My opinion is to replace it as it reduces sound and serves as a heat barrrier for the hood(i.e.paint). Here is a post I found and saved as a word document and it was great. An extra set of hands helps a lot and use plenty of adhesive. Take it from me, be sure to cover the engine compartment and fenders to keep the adhesive where you don't want it as it is a PIA to get off. By the way I spent the little extra and got the pad from the dealership.
The post (not mine but it was good)
Replacing your Hood Pad
By Dan Penoff
1. Raise hood to full vertical position
2. Find junky sheet to cover whole front of car/engine compartment
3. Get hard plastic scraper (a windshield ice scraper does very well, and I have no current use for one where I live anyway!) and start scraping
4. When you get the adhesive see if the supplier has 3M Adhesive and Decal Remover. This is really nasty stuff but will not harm automotive finishes other than to strip the wax off. Very flammable as well, so don't do this around the water heater or enjoy a Macanudo while applying it. Soak a shop rag in the stuff and get it all over the remaining gook from the old pad. Since it's mostly naptha it does evaporate quickly, so work in small areas. Once the remains of the pad are softened up scrape away! Don't obsess about complete removal, as you won't get all of it off. Some people use metal scrapers such as putty knives which are pretty dull, but I prefer not to. My concerns are that scratches in the finish could possibly rust from moisture trapped in or under the pad. Certainly don't want my hood rusting from the inside out!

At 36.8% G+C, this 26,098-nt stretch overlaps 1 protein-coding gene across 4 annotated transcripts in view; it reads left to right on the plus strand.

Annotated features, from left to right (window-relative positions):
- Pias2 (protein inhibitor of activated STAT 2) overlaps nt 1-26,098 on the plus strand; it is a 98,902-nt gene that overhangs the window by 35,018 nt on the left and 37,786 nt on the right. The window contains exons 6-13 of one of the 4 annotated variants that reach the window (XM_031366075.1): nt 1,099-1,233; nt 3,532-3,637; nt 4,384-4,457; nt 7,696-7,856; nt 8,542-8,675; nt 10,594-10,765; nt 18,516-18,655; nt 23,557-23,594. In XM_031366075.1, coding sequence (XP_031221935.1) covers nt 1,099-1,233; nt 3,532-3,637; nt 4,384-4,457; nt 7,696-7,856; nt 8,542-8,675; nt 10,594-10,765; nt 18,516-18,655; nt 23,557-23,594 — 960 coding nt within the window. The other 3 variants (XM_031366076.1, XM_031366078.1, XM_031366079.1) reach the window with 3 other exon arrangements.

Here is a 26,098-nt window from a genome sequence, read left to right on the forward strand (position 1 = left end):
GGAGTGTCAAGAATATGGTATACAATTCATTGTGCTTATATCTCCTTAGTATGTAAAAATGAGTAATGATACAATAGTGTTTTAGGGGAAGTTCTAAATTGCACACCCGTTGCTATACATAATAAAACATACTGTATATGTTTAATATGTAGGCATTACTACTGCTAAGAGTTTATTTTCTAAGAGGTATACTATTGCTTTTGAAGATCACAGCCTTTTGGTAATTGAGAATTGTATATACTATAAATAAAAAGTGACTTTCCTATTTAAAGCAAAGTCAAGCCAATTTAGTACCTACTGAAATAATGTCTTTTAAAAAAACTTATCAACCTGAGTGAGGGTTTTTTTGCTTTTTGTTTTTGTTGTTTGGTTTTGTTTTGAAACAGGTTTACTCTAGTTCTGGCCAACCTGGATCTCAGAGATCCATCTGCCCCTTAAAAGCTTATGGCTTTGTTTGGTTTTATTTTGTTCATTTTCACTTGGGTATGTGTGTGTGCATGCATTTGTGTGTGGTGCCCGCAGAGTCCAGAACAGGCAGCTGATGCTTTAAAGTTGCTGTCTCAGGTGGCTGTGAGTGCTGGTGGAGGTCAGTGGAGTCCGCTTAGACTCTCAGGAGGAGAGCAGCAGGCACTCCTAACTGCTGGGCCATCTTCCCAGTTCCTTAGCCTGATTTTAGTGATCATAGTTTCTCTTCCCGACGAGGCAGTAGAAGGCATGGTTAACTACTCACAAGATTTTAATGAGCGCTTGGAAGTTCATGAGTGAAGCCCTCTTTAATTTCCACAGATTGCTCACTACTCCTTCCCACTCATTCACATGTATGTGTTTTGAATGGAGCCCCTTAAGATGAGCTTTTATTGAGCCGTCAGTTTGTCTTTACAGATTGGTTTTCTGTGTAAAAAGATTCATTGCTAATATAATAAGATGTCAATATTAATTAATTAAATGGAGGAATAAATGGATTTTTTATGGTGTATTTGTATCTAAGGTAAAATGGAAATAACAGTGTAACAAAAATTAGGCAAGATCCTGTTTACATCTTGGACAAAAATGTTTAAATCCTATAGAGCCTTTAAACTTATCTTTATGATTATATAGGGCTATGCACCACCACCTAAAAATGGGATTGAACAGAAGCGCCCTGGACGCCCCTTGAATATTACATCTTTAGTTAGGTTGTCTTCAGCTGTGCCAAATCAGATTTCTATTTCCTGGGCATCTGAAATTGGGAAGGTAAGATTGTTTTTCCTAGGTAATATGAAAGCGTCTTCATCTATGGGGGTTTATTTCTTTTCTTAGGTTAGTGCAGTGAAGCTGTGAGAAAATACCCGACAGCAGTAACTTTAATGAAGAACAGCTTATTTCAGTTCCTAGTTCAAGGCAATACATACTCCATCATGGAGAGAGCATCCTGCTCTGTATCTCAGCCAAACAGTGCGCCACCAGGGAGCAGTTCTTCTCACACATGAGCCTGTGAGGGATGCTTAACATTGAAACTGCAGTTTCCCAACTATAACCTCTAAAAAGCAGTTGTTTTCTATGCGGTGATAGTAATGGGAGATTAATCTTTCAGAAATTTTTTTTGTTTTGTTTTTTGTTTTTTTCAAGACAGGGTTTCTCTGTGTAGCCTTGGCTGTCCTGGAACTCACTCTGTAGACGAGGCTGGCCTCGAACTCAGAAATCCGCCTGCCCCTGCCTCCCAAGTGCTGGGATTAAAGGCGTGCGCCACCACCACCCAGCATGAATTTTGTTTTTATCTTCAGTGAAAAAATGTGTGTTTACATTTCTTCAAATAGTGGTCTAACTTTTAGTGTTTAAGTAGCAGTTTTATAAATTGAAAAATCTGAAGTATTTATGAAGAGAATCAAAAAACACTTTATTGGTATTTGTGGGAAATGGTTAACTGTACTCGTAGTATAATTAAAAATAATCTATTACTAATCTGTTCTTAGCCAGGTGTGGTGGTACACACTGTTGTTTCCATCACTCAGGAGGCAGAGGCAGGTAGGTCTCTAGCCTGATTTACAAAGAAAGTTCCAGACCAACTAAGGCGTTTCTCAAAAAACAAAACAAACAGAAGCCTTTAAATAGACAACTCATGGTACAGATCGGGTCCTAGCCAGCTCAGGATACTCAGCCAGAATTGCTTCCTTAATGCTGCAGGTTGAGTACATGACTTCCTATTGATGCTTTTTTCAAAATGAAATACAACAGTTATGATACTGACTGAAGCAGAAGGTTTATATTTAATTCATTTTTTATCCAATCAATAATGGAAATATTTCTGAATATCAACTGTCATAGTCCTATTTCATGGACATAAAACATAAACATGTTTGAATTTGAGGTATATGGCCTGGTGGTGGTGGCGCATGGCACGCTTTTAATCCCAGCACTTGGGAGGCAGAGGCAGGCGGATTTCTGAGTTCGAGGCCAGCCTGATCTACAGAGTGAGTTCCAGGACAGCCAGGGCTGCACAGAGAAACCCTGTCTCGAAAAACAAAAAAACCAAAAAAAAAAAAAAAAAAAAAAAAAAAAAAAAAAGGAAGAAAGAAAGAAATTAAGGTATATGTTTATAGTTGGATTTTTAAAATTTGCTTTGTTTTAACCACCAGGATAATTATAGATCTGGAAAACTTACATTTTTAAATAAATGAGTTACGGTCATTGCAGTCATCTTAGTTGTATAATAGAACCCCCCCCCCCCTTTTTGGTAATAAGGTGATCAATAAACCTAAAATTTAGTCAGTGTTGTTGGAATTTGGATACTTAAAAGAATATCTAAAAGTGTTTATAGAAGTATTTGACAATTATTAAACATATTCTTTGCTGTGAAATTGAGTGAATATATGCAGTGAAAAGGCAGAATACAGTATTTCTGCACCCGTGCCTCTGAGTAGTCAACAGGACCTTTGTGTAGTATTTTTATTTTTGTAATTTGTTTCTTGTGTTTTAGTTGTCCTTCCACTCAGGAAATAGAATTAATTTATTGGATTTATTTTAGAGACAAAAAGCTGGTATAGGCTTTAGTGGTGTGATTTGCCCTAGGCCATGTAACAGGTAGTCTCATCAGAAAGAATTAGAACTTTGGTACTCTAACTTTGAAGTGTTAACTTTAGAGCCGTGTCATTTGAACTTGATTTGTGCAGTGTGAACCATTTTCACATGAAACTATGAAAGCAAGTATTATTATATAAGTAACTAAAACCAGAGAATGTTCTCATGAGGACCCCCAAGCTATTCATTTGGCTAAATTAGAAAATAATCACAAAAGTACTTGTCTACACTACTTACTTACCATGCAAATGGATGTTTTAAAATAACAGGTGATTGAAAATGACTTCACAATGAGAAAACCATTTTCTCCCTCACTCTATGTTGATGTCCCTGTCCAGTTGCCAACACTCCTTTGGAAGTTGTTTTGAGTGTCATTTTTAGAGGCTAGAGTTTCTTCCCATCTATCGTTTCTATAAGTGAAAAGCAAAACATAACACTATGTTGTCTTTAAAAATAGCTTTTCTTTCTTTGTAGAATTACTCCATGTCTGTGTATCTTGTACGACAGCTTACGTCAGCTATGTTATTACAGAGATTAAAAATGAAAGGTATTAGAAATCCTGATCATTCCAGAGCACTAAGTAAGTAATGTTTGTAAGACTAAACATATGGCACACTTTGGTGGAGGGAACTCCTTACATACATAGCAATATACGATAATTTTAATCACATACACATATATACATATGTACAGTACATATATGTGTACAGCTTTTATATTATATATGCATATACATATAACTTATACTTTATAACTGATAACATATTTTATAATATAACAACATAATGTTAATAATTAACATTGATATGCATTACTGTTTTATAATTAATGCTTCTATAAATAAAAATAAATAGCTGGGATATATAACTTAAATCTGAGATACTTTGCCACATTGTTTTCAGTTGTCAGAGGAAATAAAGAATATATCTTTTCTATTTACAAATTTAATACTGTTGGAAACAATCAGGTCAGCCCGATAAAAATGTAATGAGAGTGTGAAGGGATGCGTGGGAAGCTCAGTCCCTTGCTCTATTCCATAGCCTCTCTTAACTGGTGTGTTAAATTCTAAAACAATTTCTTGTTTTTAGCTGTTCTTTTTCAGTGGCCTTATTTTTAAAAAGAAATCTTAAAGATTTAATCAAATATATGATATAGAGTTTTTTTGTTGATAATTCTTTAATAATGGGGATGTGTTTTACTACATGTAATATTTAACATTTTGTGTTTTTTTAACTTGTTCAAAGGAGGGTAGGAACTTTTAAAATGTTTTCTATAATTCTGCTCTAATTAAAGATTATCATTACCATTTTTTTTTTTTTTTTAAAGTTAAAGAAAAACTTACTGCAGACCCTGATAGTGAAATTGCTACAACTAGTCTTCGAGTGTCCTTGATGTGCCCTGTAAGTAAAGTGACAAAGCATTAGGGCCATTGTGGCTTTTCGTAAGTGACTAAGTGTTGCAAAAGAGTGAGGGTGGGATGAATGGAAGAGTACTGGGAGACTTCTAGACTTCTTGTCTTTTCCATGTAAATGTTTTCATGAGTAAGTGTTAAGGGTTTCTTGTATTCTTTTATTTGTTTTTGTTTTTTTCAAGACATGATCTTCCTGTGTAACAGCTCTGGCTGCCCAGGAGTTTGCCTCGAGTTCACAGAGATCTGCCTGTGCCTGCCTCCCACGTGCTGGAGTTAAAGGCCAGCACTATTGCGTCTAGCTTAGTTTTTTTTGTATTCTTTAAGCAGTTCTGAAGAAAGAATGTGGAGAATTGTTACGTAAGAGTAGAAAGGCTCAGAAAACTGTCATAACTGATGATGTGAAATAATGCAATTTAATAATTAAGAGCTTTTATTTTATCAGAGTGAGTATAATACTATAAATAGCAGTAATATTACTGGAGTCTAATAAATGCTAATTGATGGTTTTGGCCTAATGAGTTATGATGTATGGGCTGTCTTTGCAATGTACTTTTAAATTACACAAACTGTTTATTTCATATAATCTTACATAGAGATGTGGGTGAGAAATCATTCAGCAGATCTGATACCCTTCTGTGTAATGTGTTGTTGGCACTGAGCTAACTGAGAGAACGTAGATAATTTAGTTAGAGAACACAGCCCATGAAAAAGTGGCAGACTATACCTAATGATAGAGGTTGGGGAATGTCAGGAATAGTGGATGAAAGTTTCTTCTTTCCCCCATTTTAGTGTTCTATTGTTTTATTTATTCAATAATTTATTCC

5. Once all this is done carefully apply the adhesive. I say carefully since it will attack painted finishes on you car, so spray close to the hood and avoid any overspray. I like to spray a 4"-6" section across the top (front) of the hood with a corresponding application to the pad in the same area. Let the adhesive set up the prescribed amount of time.
6. Get the pad lined up and stick it on in one corner. Line it up on the other corner and make sure it's in place, then press it down. Now the pad will be hanging curtain-like from the leading edge of the hood.
7. Apply the remaining adhesive to the hood and pad and press it into place after it sets up. I have a brayer (a hard rubber roller used for laminating) that I like to use to go over all parts of the pad, making sure it's stuck on well. Leave it in the vertical position for an hour or so, then you're done!